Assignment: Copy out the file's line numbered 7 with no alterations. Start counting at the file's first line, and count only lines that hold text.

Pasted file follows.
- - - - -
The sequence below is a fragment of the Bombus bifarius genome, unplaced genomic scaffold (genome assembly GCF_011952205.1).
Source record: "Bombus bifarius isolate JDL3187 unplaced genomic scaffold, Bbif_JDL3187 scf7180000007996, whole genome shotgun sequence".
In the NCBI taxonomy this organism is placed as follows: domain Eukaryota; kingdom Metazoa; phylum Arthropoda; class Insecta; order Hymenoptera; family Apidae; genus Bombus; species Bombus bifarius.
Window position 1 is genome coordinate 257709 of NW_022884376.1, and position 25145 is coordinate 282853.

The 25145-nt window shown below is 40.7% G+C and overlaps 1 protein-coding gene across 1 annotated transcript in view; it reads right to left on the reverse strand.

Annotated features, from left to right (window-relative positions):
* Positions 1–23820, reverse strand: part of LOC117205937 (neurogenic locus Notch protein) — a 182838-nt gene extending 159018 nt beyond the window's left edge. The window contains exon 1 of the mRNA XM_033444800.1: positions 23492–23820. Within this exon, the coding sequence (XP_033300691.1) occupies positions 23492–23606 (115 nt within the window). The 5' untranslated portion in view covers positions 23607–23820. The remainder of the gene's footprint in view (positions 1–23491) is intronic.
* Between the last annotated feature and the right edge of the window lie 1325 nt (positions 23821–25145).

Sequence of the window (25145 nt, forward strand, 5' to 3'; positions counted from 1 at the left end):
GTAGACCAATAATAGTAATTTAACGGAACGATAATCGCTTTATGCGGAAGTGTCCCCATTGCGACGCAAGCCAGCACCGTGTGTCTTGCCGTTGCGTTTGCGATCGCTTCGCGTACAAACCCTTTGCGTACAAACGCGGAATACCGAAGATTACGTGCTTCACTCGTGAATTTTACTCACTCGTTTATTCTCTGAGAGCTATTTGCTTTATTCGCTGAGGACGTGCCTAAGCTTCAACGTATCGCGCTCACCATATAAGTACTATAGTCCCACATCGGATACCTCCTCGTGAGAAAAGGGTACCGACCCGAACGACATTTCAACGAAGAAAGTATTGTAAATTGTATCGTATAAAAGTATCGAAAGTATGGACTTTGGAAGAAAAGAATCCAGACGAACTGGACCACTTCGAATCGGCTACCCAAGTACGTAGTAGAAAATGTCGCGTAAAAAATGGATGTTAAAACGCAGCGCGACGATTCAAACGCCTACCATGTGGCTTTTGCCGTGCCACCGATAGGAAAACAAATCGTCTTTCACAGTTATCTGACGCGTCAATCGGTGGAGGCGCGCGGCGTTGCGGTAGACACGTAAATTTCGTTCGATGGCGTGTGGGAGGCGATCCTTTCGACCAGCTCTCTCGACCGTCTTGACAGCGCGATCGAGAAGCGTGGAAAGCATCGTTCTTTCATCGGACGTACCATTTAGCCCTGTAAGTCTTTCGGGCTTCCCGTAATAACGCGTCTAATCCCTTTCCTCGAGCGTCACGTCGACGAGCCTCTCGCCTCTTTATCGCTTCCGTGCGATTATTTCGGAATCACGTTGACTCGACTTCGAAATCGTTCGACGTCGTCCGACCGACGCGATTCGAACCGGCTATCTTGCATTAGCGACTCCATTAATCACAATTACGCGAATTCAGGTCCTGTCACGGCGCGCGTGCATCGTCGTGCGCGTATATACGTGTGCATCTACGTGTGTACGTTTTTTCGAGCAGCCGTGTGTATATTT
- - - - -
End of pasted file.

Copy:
* Positions 1–23820, reverse strand: part of LOC117205937 (neurogenic locus Notch protein) — a 182838-nt gene extending 159018 nt beyond the window's left edge. The window contains exon 1 of the mRNA XM_033444800.1: positions 23492–23820. Within this exon, the coding sequence (XP_033300691.1) occupies positions 23492–23606 (115 nt within the window). The 5' untranslated portion in view covers positions 23607–23820. The remainder of the gene's footprint in view (positions 1–23491) is intronic.